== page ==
If I become like you I will write about a roughed grouse, Says the boy, five years old, with a face like a chipmunk Storing up winter browse. We are at his school, where he And the other small mammals have written things for me On bright scraps of paper. He hands me his paper and I’ll Carry it in my wallet the rest of my life. Mister Brian, the Sun is raining all around, another child says to me. It is up And down sun, she says. I want to be a cookie when I’m Your age, says another child. Once we were all monkeys In skirts made from the skins of trees, says a boy with an Icicle tattoo. It’s templorary, he says, explaining it to me. I laugh and he laughs and every kid there starts laughing. I think I am going to fly up gently into the air over a tree From joy, as saints used to float when gripped by ecstasy. That happened to Saint Joseph Cupertino, you remember, Seventy times, it is said, and now I know why: no gravity.
Each prairie farm holds the tale— some child saved by the rope anchoring house to barn, or legend of the scofflaw neighbor lost, not found ’til Spring, too self-assured to fix a loosened end. Stretched through utter white, that line is life.
On this plateau of shaped terrain of gentle slopes and trees we carry on without a rope. When, baffled by white of winter storm, black of moon-free night, groggy grey of sleep delayed, I happen upon the fence that brain-map etched by scores of trips along this way brings me home.
Still, clambering from the drift, wet and cold, short one boot, I long for a sure connection
I see him, mariner Jesus, walking on corrupted waters of the Danube while down in silted depths lurk the unexploded bombs of lately wars; I walk out, hand in hand with the poem, crossing on the high redemption bridge, to earth corrupted by tar and concrete, where down in the darkly shiftless soil words crawl, eyeless and eager. Between sleep and day, light and black, I grow conscious of compelling truths— but something in the ego-wassailing of flesh compels me back to comfort, and something in the slippery eel-mud of the mind eases towards sleep, though always Jesus plods on over all the corrupted waters heading for the unforgiving hill, for his piercing cry of forgiveness out-into-the-outraged world.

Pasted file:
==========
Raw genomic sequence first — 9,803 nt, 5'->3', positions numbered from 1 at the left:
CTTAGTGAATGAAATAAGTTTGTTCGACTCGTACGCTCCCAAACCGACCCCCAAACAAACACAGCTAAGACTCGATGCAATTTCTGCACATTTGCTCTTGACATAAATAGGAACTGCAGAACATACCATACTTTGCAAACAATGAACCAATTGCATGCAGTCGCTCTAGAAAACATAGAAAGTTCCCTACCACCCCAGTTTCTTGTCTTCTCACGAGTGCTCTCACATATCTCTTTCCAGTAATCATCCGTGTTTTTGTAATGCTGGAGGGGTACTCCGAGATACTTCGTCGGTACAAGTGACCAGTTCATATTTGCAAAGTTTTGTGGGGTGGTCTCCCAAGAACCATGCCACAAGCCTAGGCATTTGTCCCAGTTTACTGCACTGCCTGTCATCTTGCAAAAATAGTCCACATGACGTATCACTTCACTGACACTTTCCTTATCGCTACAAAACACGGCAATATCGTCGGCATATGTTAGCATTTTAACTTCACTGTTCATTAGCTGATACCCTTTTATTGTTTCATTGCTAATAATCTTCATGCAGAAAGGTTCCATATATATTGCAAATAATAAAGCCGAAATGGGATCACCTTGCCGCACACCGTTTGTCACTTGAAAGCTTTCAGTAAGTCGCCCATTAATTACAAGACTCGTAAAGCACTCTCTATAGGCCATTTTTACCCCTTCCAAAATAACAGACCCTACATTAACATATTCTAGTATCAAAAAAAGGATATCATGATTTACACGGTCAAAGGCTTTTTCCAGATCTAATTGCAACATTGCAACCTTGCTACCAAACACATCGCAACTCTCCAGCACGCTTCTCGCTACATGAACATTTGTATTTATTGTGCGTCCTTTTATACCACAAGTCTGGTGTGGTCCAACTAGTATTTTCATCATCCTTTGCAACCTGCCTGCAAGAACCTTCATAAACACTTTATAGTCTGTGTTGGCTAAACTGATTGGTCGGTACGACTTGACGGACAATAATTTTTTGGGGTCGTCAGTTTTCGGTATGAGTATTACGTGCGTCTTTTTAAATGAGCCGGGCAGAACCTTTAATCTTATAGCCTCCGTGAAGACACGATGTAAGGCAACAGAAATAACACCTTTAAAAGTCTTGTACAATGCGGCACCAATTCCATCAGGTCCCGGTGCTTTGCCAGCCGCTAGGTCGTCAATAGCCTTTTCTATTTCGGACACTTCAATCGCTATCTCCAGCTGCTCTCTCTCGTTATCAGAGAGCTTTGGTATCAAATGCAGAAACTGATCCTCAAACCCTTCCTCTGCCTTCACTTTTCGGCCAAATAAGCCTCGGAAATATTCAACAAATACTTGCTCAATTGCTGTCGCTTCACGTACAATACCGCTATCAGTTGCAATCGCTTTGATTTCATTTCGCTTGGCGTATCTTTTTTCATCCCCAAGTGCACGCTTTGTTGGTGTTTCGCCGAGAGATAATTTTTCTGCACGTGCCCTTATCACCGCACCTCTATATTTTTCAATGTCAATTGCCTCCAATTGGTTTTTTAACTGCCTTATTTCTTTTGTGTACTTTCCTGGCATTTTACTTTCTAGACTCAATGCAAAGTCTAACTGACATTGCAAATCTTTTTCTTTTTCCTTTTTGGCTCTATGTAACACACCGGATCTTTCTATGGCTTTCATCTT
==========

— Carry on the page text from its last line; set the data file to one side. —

The first resplendent and holy, flourishing over waters, trees with fulsome fruit, witherless leaves, psaltery furrowing the land, a covenant of light and mist; no want; creation swelling, begetting in the shadow of white-clifted wings.
In the second, sin sprouted rocks and spurs; acorns detonate like grenades; mandrakes scream bloodroots and tribulation; serpents untangle from dead boughs, sunlight shriveled up everywhere.
The third the garden within tending memories of rockroses, fallen pomegranates and sallow sunsets; olive trees weeping in the wilderness blood-seared thorns and stargazer lilies pressed into a crown; God calling us back to paradise.
Michael Izbicki grew up in a nondenominational church in California. A National Merit Scholarship finalist, he chose to go to the U.S. Naval Academy out of a sense of duty to his country during a time of war. At the naval academy he began to doubt whether the career to which he had committed himself could be squared with the tenets of just war doctrine. He got in trouble when he responded no to this exam question: "If given the order, would you launch a missile carrying a nuclear warhead?" After a four-year legal battle, the navy discharged him as a conscientious objector. Izbicki may have to reimburse the service for part or all of his education (New York Times, February 22).